Obama Rails at Tech Companies for “Misinformation” and Urges Government Reform Measures

Former President Barack Obama on Thursday pointed his finger at tech companies for increasing the spread of disinformation, and then predictably called for stricter government regulation.

Remember when the left was fanatical about protecting free speech, no matter the content?

During an address at Stanford University, Obama said social media platforms are “turbocharging some of humanity’s worst impulses,” and the damage is worsened by specific decisions made by companies. Citing examples of false information about COVID-19, 2020 election conspiracies and Russian dissemination of propaganda before invading Ukraine, Obama charged the effect is to weaken democratic institutions.

The former president bemoaned what he said was his administration’s failure to recognize the American public’s susceptibility “to lies and conspiracy theories.”

He called out both Russian President Vladimir Putin and former Trump advisor Steve Bannon for a situation where citizens “don’t know what to believe.” The former president advocated government action, employee-led reforms in tech companies, and a change in how news and information is consumed online.

In his Thursday speech, Obama pointed to plans for reforming Section 230 of the Communications Decency Act, which provides tech companies with a liability shield for content posted by third parties. The measure is controversial for both political parties and there is currently no consensus on a path to reform.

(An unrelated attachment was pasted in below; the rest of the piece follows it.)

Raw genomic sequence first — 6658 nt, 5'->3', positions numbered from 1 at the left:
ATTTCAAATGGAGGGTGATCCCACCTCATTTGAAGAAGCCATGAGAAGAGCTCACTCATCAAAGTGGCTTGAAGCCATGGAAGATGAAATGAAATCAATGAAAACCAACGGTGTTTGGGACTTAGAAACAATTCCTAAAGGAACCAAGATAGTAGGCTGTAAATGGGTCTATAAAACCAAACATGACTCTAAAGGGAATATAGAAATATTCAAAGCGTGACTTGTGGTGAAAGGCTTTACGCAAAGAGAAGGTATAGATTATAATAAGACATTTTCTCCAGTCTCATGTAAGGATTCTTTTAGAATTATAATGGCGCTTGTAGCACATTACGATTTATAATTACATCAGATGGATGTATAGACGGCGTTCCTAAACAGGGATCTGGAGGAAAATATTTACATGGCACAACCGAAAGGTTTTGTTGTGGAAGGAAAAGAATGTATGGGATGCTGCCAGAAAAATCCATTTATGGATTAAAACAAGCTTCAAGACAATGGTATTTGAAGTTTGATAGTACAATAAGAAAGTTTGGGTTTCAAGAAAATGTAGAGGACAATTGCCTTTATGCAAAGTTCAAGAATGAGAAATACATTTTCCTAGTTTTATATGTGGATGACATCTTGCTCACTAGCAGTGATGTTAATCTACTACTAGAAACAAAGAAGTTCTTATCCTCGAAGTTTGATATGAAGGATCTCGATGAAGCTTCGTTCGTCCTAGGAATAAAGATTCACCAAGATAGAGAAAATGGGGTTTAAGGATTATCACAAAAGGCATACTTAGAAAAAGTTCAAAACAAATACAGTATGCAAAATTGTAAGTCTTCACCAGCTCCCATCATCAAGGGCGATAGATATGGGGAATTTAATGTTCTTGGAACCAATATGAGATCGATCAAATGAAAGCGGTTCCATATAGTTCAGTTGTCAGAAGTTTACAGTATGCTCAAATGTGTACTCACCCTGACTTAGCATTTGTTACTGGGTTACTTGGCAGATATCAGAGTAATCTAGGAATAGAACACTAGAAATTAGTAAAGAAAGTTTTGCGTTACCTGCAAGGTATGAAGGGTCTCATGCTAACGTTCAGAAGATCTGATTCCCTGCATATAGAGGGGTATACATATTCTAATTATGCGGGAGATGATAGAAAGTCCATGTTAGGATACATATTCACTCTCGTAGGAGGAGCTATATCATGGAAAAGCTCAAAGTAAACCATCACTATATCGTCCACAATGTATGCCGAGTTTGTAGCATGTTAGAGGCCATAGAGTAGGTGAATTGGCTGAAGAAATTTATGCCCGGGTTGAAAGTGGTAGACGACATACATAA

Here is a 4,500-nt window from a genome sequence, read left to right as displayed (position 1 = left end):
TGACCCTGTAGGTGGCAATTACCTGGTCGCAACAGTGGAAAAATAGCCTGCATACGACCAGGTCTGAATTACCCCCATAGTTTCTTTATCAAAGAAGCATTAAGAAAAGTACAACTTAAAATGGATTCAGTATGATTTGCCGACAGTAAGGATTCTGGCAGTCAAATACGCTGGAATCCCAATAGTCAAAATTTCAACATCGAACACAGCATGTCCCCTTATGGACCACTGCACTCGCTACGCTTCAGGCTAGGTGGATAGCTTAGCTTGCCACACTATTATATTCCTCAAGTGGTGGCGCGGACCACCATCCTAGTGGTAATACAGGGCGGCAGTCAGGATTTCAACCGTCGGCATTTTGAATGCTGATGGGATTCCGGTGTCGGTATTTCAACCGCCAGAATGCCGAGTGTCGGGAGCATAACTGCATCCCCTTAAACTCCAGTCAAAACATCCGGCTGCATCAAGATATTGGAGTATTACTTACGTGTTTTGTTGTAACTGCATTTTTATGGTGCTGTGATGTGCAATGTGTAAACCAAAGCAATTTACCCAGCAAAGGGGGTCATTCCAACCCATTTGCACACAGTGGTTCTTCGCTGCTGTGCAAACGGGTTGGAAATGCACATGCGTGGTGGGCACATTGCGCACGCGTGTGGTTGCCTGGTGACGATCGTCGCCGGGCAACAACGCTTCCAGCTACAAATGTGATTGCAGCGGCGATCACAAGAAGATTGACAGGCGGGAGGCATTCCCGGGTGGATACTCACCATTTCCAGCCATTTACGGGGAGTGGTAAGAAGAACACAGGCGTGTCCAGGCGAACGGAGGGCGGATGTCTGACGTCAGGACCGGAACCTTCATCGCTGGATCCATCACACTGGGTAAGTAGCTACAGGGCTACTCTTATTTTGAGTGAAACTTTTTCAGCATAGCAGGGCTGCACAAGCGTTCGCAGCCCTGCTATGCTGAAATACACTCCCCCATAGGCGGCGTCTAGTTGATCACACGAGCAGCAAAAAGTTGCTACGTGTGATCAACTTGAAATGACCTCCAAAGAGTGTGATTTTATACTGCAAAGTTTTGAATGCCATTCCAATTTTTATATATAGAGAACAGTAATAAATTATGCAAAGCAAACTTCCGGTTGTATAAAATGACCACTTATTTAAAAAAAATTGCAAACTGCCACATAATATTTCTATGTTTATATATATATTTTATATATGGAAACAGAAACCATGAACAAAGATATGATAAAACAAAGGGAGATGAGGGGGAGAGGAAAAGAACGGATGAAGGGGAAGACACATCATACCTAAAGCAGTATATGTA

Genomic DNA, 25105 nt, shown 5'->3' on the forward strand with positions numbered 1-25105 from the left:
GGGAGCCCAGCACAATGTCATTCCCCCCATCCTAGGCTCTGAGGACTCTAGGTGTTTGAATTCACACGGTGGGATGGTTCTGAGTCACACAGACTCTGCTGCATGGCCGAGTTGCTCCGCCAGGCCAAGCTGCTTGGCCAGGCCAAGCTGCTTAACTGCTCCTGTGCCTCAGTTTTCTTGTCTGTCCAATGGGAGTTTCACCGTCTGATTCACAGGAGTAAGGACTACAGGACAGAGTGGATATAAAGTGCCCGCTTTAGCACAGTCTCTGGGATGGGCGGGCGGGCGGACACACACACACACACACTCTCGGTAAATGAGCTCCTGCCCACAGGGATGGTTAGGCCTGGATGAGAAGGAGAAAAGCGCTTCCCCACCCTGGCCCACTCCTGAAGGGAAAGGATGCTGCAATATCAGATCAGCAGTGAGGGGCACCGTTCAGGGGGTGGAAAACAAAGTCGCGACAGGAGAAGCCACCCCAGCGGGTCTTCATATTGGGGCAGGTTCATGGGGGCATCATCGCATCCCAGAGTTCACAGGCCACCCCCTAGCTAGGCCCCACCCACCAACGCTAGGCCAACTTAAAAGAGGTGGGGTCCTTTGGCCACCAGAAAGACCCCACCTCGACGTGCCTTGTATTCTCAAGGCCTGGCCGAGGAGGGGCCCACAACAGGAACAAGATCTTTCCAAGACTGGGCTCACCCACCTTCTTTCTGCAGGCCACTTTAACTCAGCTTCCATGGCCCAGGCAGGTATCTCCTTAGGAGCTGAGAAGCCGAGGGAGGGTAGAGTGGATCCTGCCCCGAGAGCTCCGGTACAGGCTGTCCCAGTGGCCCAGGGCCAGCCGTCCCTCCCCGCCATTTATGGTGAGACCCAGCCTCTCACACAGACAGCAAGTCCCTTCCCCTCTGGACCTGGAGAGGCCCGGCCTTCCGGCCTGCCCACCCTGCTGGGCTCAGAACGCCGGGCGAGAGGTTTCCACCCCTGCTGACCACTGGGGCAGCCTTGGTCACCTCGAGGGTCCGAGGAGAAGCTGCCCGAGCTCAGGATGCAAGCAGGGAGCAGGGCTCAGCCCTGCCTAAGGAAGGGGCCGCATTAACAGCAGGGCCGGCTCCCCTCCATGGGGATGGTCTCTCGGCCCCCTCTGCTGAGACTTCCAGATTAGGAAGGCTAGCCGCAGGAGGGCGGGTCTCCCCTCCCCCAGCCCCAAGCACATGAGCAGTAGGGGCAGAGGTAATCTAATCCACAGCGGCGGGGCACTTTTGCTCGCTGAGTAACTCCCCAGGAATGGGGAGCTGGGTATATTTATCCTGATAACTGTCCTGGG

And while the former president did not offer specifics for addressing the issue, he called on companies to fixate on more than profit and market share. He also challenged Stanford students to be “agents for change” and part of a redesign in the nation’s political discourse. And if that is not successful, he urged the audience to “vote with your feet” and move to other businesses “that are trying to do the right thing.”

Many credit social media with the groundswell of support Obama built in 2008 when most of the country was unaware of his existence. From the underdog to the White House, a prototypical American story.

Flash forward to 2016, however, and another newcomer — certainly on the national political stage — is swept into the White House. Only this time, that newcomer is not a darling of the left, and this means that free speech must now be regulated for the sake of “democracy.”